The Chief Executive Officer of the Financial Derivatives Company Limited (FDC), Mr. Bismarck Rewane has predicted that Nigeria’s economy will perform better in 2021, compared with the current year.
Rewane, who is also a member of the Presidential Economic Advisory Council, equally called for an interrogation by Nigerians of the recent hike in pump price of petrol in the country without a corresponding increase in crude oil price.
Speaking on a programme monitored on Channels Television, on the latest increase in petrol pump price to N170 per litre, the FDC chief said there was need for Nigerians to ask questions about why there was increase in petrol pump price even when the oil price did not increase.
The Nigerian National Petroleum Corporation (NNPC) through its marketing arm, the Petroleum Products Marketing Company (PPMC) had last Friday, increased the ex-depot petrol price (the price at which PPMC sells to marketers at the depots) to 155.17 from the N147. 67 it was in September/October.
This triggered the hike of petrol pump price to N170 per litre from the previous N160, as there is normally a differential of between N12 and N15 between the ex-depot price and the pump price.
However, Rewane, who noted that the essence of deregulating petrol pricing was to allow market forces determine the price of the product, wondered how the increase was arrived at.
He said: “The objective (of deregulation) wasn’t to increase the price. The object is to free the price from control. So if the price of crude increases, then refined products price will increase. If the price of crude declines, as well, we will see a reduction in the price of refined products.
“The question is that, when in October, we saw a decline in the price of crude to about $35, $36, why did we not see a reduction in the pump price of refined products?
“So, that’s the question that we need to interrogate and say, what happened? And so, what we will do is to look at the template (Petroleum Products Pricing Regulatory Authority’s template) and see exactly what happened when the price of crude declined and we didn’t see a reduction in the price; and now the price of crude is increasing and we are seeing that.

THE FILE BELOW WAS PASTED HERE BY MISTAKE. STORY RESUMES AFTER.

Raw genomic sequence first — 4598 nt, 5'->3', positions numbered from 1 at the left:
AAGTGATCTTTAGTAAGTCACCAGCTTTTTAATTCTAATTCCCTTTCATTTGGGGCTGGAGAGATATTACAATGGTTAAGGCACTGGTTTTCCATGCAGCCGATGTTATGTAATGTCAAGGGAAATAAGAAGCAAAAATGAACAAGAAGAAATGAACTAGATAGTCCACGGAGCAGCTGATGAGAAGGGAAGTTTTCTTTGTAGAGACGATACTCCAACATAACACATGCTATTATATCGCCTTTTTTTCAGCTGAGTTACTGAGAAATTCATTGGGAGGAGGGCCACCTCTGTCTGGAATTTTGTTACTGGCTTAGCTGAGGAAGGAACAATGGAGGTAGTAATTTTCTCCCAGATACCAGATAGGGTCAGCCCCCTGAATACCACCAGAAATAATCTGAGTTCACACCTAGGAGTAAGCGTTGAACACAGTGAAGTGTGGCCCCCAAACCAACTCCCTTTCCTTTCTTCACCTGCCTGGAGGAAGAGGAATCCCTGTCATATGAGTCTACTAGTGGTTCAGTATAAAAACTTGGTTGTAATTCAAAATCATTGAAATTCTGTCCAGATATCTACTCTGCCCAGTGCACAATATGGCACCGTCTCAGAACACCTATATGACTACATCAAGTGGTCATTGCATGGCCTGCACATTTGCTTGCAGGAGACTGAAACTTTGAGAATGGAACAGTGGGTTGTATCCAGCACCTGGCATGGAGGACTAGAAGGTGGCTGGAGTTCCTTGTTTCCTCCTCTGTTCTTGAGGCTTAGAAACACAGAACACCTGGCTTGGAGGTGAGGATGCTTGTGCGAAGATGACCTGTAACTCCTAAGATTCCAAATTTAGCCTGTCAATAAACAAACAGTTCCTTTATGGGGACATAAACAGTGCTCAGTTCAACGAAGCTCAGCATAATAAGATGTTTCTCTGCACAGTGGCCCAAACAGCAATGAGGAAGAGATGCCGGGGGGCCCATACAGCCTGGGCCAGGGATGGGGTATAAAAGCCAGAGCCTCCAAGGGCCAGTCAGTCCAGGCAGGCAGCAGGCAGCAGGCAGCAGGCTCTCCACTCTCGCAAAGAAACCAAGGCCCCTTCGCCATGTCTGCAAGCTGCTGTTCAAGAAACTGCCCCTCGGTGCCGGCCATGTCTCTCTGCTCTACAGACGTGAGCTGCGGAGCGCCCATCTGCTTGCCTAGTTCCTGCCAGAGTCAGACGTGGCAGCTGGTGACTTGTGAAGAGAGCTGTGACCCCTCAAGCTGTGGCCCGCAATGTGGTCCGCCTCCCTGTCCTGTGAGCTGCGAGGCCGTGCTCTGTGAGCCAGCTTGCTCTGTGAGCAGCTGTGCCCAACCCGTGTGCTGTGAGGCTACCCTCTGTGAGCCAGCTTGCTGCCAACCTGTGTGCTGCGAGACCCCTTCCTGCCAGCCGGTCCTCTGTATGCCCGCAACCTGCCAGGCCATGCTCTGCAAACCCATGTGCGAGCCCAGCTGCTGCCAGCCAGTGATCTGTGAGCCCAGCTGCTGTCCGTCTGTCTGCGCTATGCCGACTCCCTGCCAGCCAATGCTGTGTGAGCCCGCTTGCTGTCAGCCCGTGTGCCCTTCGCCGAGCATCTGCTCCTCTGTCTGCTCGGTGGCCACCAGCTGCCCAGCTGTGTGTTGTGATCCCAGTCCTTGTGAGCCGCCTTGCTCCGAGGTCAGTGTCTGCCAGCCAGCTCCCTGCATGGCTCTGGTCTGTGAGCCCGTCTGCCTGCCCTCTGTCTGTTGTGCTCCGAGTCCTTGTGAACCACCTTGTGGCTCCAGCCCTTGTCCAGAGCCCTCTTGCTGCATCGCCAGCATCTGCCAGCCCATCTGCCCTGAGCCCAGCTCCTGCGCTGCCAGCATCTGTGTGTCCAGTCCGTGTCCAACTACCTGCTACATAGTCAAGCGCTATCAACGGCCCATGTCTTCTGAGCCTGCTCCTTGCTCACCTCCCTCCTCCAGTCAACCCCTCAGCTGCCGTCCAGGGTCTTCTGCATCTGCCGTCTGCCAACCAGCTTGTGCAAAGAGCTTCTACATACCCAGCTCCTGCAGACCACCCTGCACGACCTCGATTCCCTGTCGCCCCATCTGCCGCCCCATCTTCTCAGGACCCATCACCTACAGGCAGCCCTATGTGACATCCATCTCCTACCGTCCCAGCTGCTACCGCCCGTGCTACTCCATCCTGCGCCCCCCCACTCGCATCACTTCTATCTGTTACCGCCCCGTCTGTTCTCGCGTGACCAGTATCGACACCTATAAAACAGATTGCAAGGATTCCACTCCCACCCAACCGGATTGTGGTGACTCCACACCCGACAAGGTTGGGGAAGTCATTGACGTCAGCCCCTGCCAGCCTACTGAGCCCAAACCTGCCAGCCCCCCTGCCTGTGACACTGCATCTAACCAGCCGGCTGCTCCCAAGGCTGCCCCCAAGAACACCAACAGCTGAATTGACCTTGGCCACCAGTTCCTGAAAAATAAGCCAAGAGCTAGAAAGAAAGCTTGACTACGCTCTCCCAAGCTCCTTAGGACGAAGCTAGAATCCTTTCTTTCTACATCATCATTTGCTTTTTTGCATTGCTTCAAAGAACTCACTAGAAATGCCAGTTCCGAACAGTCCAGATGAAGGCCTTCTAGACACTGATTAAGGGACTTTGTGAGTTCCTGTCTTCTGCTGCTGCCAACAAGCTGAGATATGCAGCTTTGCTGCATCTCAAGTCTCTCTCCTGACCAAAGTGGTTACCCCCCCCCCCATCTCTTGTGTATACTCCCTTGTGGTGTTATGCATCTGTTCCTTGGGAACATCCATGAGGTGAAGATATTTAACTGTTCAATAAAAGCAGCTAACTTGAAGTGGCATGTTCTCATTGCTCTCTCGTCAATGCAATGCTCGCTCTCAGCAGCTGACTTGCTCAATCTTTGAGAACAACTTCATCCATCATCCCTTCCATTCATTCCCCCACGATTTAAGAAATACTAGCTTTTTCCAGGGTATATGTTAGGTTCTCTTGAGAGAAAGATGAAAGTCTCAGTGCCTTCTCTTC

“So, like I said, it’s a template and we need to interrogate it to see whether it has been efficient.”
He also said one other element of the petroleum products marketing that has not been fully deregulated was access to foreign exchange, saying private importers of petroleum products do not have access to foreign exchange.
Rewane disclosed that it was the Economic Advisory Council that advised government to deregulate petrol price, so that it would be controlled by market forces.
He, however, said another question Nigerians should be asking government was what it does with the funds freed from petrol subsidy.
On his prediction for Nigeria’s economy come next year, Rewane expressed optimism that the economy would be better than that of 2020, citing some positive developments locally and internationally as bases for his projection.
“I can say confidently that 2021 is going to be a better year than 2020 because of all the difficulties. And thank God we have a change in the United States.
“Also, with the Chinese/Asian Free Trade and when we are also having our African Continental Free Trade Agreement. “And hopefully, the borders will open; and hopefully, we will have some adjustments to the exchange rate to make it much more efficient so that people can get foreign exchange when they want it,” Rewane said.
He further said: “The monetary policy will be much more forward-looking and impactful. So, all of these things put together, I think we will have an economy that takes off next year.
“2021, I think, with the vaccine, it will make sure that we are not going to be killed by COVID.
“Two, I think that with the cost reflective tariff, there is going to be more investment in power and then power is going to be more stable in 2021.
“I think that with the completion of the Dangote Refinery and Petrochemical plant, we are going to have some hope in the petroleum side.
“And I think that some sanity will return to the foreign exchange market and money markets so that things become more liberal.
“So, all that said, I think we could see growth of about 1.4 per cent at the end of 2021 with some luck, honestly.”